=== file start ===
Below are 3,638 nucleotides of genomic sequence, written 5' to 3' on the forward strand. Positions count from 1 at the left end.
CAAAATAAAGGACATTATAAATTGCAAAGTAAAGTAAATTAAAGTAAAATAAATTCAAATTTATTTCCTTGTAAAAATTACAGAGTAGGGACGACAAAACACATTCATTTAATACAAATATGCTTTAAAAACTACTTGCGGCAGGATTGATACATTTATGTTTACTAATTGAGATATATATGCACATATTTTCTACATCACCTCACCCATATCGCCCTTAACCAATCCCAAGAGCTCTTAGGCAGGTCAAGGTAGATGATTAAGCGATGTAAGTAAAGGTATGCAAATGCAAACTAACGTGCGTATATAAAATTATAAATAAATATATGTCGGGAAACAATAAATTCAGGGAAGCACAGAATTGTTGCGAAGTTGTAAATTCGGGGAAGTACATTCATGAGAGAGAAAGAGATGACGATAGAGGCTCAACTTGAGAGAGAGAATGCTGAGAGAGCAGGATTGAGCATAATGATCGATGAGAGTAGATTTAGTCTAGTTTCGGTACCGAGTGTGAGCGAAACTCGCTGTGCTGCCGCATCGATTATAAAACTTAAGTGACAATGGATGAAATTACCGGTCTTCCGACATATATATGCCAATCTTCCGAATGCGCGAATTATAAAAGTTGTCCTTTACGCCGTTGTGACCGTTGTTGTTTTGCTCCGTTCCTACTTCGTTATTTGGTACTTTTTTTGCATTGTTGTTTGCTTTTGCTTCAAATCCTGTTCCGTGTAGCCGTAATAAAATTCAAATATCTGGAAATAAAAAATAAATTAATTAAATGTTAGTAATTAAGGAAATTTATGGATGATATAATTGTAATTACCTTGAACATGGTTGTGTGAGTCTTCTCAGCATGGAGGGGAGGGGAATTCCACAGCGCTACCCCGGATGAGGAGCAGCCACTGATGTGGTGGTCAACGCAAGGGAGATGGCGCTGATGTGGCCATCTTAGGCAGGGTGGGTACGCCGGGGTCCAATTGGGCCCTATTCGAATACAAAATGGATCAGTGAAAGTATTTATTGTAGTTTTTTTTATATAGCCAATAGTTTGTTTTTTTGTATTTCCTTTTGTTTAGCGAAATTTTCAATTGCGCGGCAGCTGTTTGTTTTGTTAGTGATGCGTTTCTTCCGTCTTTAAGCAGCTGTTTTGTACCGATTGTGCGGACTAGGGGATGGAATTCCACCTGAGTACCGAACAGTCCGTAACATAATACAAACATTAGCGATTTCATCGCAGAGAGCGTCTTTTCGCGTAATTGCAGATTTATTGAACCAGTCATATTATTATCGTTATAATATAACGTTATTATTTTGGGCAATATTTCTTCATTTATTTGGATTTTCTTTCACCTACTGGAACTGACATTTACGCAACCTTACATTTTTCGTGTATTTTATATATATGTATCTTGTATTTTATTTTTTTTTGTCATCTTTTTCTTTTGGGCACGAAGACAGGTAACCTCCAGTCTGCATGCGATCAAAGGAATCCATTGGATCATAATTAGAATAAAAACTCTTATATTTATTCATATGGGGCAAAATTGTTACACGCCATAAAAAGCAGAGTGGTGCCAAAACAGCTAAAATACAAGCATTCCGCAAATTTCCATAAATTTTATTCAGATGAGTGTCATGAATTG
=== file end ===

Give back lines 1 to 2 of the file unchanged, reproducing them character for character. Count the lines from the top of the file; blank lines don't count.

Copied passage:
Below are 3,638 nucleotides of genomic sequence, written 5' to 3' on the forward strand. Positions count from 1 at the left end.
CAAAATAAAGGACATTATAAATTGCAAAGTAAAGTAAATTAAAGTAAAATAAATTCAAATTTATTTCCTTGTAAAAATTACAGAGTAGGGACGACAAAACACATTCATTTAATACAAATATGCTTTAAAAACTACTTGCGGCAGGATTGATACATTTATGTTTACTAATTGAGATATATATGCACATATTTTCTACATCACCTCACCCATATCGCCCTTAACCAATCCCAAGAGCTCTTAGGCAGGTCAAGGTAGATGATTAAGCGATGTAAGTAAAGGTATGCAAATGCAAACTAACGTGCGTATATAAAATTATAAATAAATATATGTCGGGAAACAATAAATTCAGGGAAGCACAGAATTGTTGCGAAGTTGTAAATTCGGGGAAGTACATTCATGAGAGAGAAAGAGATGACGATAGAGGCTCAACTTGAGAGAGAGAATGCTGAGAGAGCAGGATTGAGCATAATGATCGATGAGAGTAGATTTAGTCTAGTTTCGGTACCGAGTGTGAGCGAAACTCGCTGTGCTGCCGCATCGATTATAAAACTTAAGTGACAATGGATGAAATTACCGGTCTTCCGACATATATATGCCAATCTTCCGAATGCGCGAATTATAAAAGTTGTCCTTTACGCCGTTGTGACCGTTGTTGTTTTGCTCCGTTCCTACTTCGTTATTTGGTACTTTTTTTGCATTGTTGTTTGCTTTTGCTTCAAATCCTGTTCCGTGTAGCCGTAATAAAATTCAAATATCTGGAAATAAAAAATAAATTAATTAAATGTTAGTAATTAAGGAAATTTATGGATGATATAATTGTAATTACCTTGAACATGGTTGTGTGAGTCTTCTCAGCATGGAGGGGAGGGGAATTCCACAGCGCTACCCCGGATGAGGAGCAGCCACTGATGTGGTGGTCAACGCAAGGGAGATGGCGCTGATGTGGCCATCTTAGGCAGGGTGGGTACGCCGGGGTCCAATTGGGCCCTATTCGAATACAAAATGGATCAGTGAAAGTATTTATTGTAGTTTTTTTTATATAGCCAATAGTTTGTTTTTTTGTATTTCCTTTTGTTTAGCGAAATTTTCAATTGCGCGGCAGCTGTTTGTTTTGTTAGTGATGCGTTTCTTCCGTCTTTAAGCAGCTGTTTTGTACCGATTGTGCGGACTAGGGGATGGAATTCCACCTGAGTACCGAACAGTCCGTAACATAATACAAACATTAGCGATTTCATCGCAGAGAGCGTCTTTTCGCGTAATTGCAGATTTATTGAACCAGTCATATTATTATCGTTATAATATAACGTTATTATTTTGGGCAATATTTCTTCATTTATTTGGATTTTCTTTCACCTACTGGAACTGACATTTACGCAACCTTACATTTTTCGTGTATTTTATATATATGTATCTTGTATTTTATTTTTTTTTGTCATCTTTTTCTTTTGGGCACGAAGACAGGTAACCTCCAGTCTGCATGCGATCAAAGGAATCCATTGGATCATAATTAGAATAAAAACTCTTATATTTATTCATATGGGGCAAAATTGTTACACGCCATAAAAAGCAGAGTGGTGCCAAAACAGCTAAAATACAAGCATTCCGCAAATTTCCATAAATTTTATTCAGATGAGTGTCATGAATTG